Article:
BOSTON — The Red Sox inducted three integral players into the franchise’s hall of fame for their 2024 class, all of whom made an impact on restoring a championship culture at Fenway Park.

Trot Nixon, Dustin Pedroia and Jonathan Papelbon each found their time to rise to the occasion during their careers in Boston. Nixon is cemented forever in the city after helping the 2004 Red Sox win their first World Series in 86 years.

Three years later, the Red Sox won another championship in 2007 with a new, young core with players such as Pedroia and Papelbon supplementing impact veterans.

Above their individual contributions to championship teams in Boston, the latest Red Sox inductees understand a mutual respect for the collective group of players who brought a championship culture back to the Red Sox.

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“It’s great,” Pedroia told reporters at Fenway Park before the Red Sox Hall of Fame ceremony on Wednesday. “I played with Pap in A-ball. When you get called up, you don’t really play all the time. Trot kind of helped me out. You learn from those guys, and they teach you how to be a professional. It’s pretty special to me going in with Pap and Trot. Two guys I looked up to in height and everything, as teammates and as players.”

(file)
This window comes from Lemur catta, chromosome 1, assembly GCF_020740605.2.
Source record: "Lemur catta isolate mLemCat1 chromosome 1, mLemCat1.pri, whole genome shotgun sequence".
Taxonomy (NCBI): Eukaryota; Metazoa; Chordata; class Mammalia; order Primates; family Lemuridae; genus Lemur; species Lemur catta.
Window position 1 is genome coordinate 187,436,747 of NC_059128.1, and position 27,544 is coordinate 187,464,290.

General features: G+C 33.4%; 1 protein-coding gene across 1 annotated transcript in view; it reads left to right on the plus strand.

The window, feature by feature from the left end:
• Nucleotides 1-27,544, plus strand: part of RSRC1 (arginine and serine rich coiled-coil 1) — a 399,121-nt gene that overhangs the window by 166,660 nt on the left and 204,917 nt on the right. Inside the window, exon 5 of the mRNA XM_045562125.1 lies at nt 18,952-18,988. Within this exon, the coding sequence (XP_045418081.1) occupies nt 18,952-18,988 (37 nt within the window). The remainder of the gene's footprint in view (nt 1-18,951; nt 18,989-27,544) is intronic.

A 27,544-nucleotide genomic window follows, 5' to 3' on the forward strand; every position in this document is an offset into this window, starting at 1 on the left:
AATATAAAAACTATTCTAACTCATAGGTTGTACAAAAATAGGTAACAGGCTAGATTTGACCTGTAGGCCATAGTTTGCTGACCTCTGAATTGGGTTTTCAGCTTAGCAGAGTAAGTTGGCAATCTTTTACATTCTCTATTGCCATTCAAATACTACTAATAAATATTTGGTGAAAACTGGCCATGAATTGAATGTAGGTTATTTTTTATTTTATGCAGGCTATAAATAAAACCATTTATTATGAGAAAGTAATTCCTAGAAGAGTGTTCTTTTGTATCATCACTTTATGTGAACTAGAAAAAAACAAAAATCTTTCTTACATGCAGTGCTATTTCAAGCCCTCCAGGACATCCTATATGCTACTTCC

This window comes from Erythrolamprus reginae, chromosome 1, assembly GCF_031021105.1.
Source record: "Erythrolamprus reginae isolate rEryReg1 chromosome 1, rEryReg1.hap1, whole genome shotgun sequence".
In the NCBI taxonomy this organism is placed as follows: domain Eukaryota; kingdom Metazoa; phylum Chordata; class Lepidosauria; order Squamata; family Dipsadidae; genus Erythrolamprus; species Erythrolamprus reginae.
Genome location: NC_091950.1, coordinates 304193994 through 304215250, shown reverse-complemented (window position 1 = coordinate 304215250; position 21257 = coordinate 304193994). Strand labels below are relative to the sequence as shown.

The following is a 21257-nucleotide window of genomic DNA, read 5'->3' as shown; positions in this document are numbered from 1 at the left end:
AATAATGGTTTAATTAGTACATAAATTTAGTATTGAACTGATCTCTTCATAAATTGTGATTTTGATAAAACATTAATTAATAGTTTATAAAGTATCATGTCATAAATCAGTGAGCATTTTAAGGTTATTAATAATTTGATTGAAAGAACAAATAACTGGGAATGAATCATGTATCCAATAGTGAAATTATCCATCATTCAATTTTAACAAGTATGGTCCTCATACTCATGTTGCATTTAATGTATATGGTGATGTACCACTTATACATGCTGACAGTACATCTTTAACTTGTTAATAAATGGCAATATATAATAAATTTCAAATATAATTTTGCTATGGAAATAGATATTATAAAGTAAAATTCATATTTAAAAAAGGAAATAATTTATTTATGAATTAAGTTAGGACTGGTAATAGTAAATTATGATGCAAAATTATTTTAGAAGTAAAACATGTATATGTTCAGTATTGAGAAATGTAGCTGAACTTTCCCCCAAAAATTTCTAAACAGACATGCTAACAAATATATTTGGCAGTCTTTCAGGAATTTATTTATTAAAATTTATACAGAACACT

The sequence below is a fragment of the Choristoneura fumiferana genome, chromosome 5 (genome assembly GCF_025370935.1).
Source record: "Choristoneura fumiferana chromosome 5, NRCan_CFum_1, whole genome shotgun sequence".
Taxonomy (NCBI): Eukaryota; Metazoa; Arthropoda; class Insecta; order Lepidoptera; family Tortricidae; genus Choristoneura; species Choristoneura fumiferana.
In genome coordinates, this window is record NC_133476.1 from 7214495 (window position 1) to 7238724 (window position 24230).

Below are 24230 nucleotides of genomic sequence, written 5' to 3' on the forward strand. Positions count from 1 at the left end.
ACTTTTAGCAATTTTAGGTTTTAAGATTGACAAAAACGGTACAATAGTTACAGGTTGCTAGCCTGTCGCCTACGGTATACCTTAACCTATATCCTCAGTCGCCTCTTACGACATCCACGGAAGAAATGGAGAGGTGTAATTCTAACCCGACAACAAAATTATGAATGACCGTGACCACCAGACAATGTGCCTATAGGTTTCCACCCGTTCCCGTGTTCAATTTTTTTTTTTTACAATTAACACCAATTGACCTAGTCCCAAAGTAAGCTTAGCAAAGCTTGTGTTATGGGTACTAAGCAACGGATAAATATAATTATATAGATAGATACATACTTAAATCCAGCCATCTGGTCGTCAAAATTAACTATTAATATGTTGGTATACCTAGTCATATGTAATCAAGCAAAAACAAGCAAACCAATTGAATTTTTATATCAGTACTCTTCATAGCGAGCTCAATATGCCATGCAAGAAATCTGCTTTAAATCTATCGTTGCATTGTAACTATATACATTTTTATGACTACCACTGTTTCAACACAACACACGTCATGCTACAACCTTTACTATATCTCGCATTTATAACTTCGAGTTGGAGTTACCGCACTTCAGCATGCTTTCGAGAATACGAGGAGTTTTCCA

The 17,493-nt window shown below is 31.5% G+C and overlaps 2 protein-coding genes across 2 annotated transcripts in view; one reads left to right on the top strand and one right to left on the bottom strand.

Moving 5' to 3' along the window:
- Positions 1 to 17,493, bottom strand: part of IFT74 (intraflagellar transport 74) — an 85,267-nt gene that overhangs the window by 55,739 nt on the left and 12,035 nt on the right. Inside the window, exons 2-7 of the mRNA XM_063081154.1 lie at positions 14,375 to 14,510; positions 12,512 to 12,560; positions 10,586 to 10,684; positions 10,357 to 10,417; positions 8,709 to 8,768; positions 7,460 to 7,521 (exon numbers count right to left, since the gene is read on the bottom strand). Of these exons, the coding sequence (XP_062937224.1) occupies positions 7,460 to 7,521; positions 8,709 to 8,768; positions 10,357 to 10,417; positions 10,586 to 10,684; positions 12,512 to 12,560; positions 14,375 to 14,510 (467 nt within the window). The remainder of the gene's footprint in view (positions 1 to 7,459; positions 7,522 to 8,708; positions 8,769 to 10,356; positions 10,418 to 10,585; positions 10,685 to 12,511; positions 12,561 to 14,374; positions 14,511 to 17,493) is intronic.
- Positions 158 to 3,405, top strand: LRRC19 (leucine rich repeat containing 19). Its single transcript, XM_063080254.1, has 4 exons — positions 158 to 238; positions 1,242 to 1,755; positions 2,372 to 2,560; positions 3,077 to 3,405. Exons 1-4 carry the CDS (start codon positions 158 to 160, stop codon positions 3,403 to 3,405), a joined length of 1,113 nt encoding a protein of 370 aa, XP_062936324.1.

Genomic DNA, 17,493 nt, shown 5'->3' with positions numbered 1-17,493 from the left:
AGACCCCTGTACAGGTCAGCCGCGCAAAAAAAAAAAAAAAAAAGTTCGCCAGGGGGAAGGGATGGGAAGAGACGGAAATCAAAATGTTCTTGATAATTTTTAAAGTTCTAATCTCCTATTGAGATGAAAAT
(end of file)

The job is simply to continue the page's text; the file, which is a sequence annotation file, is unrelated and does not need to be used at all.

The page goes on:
“When they said (I was going in with) Trot and Dustin, that had a bigger effect on me than getting elected,” Papelbon said. “Going in with these guys? I viewed myself as an everyday player. … To me, going in with them, this is awesome. Those two guys literally are dirt dogs. To me, that was awesome.”

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“To be able to go in with these two guys, they were real young when I was kind of on my way out,” Nixon said. “I wish I had an opportunity to play multiple seasons with them. … I feel honored. I think these guys have opportunities to make it to the big-league Hall of Fame. It’s not just the fact of how competitive they were and how great they were on the field. It speaks even more to how they are off the field.”

Nixon battled alongside older veterans with a blue-collar mentality that reversed Red Sox history in 2004 and won while becoming fan-favorites with every pitch. Those players laid the way for the next generation. Pedroia and Papelbon took that in stride, following the culture of the 2004 team while adding their own flavor of grit and confidence.

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The continuation of championship culture from one winning team to another in recent Red Sox memory marked a massive foundation in the 21st century. Nixon, Pedroia and Papelbon played major roles in setting that standard for the Red Sox.

Featured image via Eric Canha/USA TODAY Sports Images